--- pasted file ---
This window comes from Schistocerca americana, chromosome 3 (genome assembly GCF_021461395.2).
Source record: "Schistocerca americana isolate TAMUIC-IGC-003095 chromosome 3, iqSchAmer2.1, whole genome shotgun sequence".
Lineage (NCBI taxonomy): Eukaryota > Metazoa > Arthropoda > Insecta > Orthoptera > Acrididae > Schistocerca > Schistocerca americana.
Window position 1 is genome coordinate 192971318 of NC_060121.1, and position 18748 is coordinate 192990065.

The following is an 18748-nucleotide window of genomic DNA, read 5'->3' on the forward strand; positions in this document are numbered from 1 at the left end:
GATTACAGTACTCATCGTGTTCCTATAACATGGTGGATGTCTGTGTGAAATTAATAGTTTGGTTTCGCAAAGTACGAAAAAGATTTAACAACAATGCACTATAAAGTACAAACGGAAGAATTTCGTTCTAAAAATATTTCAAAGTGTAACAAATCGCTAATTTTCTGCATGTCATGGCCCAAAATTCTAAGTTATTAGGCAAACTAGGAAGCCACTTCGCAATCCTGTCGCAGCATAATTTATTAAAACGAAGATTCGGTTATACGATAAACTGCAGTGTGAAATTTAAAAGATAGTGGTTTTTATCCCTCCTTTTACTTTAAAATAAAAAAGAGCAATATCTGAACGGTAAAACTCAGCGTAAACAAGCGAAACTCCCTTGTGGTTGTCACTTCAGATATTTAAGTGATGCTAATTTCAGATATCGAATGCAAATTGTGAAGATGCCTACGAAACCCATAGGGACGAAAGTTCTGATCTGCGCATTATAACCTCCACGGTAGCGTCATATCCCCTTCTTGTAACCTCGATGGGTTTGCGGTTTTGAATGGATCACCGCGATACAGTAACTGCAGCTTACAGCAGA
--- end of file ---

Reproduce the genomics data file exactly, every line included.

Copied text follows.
This window comes from Schistocerca americana, chromosome 3 (genome assembly GCF_021461395.2).
Source record: "Schistocerca americana isolate TAMUIC-IGC-003095 chromosome 3, iqSchAmer2.1, whole genome shotgun sequence".
Lineage (NCBI taxonomy): Eukaryota > Metazoa > Arthropoda > Insecta > Orthoptera > Acrididae > Schistocerca > Schistocerca americana.
Window position 1 is genome coordinate 192971318 of NC_060121.1, and position 18748 is coordinate 192990065.

The following is an 18748-nucleotide window of genomic DNA, read 5'->3' on the forward strand; positions in this document are numbered from 1 at the left end:
GATTACAGTACTCATCGTGTTCCTATAACATGGTGGATGTCTGTGTGAAATTAATAGTTTGGTTTCGCAAAGTACGAAAAAGATTTAACAACAATGCACTATAAAGTACAAACGGAAGAATTTCGTTCTAAAAATATTTCAAAGTGTAACAAATCGCTAATTTTCTGCATGTCATGGCCCAAAATTCTAAGTTATTAGGCAAACTAGGAAGCCACTTCGCAATCCTGTCGCAGCATAATTTATTAAAACGAAGATTCGGTTATACGATAAACTGCAGTGTGAAATTTAAAAGATAGTGGTTTTTATCCCTCCTTTTACTTTAAAATAAAAAAGAGCAATATCTGAACGGTAAAACTCAGCGTAAACAAGCGAAACTCCCTTGTGGTTGTCACTTCAGATATTTAAGTGATGCTAATTTCAGATATCGAATGCAAATTGTGAAGATGCCTACGAAACCCATAGGGACGAAAGTTCTGATCTGCGCATTATAACCTCCACGGTAGCGTCATATCCCCTTCTTGTAACCTCGATGGGTTTGCGGTTTTGAATGGATCACCGCGATACAGTAACTGCAGCTTACAGCAGA